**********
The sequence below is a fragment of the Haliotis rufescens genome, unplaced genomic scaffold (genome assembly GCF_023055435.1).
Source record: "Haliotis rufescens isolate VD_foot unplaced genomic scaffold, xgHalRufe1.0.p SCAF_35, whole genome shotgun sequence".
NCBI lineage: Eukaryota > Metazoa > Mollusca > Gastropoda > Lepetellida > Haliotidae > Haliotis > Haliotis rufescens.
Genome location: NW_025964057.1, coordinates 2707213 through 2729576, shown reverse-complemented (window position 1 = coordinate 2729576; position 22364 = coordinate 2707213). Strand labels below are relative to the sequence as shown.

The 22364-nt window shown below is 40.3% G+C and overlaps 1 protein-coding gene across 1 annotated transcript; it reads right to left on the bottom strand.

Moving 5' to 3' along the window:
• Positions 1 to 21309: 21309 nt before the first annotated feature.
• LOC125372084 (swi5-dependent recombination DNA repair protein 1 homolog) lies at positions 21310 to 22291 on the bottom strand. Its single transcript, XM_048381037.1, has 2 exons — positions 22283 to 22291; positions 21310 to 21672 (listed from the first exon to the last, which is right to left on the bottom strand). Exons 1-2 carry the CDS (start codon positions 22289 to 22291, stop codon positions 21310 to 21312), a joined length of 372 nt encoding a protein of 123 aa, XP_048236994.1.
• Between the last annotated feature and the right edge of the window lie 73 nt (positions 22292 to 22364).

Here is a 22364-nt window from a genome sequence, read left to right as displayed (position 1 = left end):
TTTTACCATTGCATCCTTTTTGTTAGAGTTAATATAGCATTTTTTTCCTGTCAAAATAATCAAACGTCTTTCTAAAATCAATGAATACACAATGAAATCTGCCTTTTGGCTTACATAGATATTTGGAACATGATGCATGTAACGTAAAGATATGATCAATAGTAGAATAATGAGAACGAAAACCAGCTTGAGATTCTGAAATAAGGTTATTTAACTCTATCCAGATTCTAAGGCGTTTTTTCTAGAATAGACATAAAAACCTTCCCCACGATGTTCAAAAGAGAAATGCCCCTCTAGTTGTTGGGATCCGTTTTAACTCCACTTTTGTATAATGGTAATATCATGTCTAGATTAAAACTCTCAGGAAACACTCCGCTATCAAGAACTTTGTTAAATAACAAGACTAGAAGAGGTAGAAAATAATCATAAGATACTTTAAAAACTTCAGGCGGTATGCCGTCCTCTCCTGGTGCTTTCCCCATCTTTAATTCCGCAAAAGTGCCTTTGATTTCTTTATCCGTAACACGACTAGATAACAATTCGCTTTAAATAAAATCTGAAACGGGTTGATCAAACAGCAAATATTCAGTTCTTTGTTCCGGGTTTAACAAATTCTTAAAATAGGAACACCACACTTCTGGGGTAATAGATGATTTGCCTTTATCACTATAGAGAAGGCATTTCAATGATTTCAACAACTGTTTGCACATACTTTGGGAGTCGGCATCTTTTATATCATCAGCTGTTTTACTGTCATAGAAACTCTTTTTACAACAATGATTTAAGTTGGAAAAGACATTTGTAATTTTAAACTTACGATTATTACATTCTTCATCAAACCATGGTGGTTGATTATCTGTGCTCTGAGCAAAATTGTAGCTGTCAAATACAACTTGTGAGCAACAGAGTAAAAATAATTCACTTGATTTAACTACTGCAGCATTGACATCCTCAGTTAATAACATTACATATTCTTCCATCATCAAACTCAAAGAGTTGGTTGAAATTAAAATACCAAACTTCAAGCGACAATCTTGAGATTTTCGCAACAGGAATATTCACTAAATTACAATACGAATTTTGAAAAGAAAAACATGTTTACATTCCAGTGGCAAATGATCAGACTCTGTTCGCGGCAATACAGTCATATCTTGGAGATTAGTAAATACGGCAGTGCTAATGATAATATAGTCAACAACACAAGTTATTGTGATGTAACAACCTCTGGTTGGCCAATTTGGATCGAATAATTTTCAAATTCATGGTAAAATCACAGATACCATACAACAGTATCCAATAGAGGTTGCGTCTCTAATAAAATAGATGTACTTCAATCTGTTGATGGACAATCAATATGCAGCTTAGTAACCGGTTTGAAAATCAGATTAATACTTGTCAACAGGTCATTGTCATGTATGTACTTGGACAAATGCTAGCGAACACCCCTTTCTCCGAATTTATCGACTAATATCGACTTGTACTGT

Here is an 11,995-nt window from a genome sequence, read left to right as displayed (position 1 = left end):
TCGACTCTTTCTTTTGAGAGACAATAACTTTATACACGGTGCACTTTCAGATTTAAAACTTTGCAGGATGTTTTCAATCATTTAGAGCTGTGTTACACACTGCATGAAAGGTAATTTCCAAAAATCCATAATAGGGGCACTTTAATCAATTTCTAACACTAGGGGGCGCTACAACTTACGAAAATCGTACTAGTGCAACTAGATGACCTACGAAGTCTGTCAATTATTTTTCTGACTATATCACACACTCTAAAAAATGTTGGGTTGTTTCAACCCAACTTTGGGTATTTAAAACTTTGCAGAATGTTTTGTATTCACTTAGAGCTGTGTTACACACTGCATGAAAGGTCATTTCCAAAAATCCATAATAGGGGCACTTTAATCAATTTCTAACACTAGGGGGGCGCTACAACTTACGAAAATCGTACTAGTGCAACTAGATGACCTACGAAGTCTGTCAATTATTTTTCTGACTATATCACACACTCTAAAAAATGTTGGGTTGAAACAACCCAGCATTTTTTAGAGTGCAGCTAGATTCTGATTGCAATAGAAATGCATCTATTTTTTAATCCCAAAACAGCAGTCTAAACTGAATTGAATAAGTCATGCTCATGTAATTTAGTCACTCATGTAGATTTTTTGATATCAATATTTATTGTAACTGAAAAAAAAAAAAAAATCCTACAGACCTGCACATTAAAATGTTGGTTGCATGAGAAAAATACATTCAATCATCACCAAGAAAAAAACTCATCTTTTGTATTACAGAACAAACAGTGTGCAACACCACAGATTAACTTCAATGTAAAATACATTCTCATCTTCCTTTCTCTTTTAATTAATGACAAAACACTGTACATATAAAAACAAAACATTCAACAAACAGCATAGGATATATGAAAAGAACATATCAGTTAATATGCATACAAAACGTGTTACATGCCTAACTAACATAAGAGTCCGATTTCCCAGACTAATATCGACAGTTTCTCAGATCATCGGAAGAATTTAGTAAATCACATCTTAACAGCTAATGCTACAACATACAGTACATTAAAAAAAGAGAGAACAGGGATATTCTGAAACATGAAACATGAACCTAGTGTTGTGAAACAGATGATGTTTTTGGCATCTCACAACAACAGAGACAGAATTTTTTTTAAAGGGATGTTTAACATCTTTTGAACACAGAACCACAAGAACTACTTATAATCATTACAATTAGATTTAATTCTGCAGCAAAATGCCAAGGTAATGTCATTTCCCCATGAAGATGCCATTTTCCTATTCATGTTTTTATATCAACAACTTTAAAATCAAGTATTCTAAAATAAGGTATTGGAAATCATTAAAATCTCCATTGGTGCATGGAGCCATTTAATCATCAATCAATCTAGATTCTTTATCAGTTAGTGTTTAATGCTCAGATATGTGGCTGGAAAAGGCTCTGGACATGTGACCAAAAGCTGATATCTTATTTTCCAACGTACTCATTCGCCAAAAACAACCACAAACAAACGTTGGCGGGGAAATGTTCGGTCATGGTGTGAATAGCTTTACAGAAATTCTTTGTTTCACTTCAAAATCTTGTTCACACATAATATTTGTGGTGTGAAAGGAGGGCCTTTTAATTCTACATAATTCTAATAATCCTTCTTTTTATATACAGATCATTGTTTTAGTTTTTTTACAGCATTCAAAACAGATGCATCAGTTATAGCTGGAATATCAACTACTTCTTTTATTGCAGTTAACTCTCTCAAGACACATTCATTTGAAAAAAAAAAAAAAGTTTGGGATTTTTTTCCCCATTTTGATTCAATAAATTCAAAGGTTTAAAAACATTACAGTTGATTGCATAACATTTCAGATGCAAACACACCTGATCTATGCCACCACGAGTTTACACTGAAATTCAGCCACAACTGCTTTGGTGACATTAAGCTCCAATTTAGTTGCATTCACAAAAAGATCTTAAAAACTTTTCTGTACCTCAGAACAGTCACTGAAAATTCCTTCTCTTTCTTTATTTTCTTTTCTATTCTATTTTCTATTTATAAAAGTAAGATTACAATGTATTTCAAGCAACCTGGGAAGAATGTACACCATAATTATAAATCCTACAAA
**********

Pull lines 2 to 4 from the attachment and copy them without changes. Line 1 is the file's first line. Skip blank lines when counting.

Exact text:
Source record: "Haliotis rufescens isolate VD_foot unplaced genomic scaffold, xgHalRufe1.0.p SCAF_35, whole genome shotgun sequence".
NCBI lineage: Eukaryota > Metazoa > Mollusca > Gastropoda > Lepetellida > Haliotidae > Haliotis > Haliotis rufescens.
Genome location: NW_025964057.1, coordinates 2707213 through 2729576, shown reverse-complemented (window position 1 = coordinate 2729576; position 22364 = coordinate 2707213). Strand labels below are relative to the sequence as shown.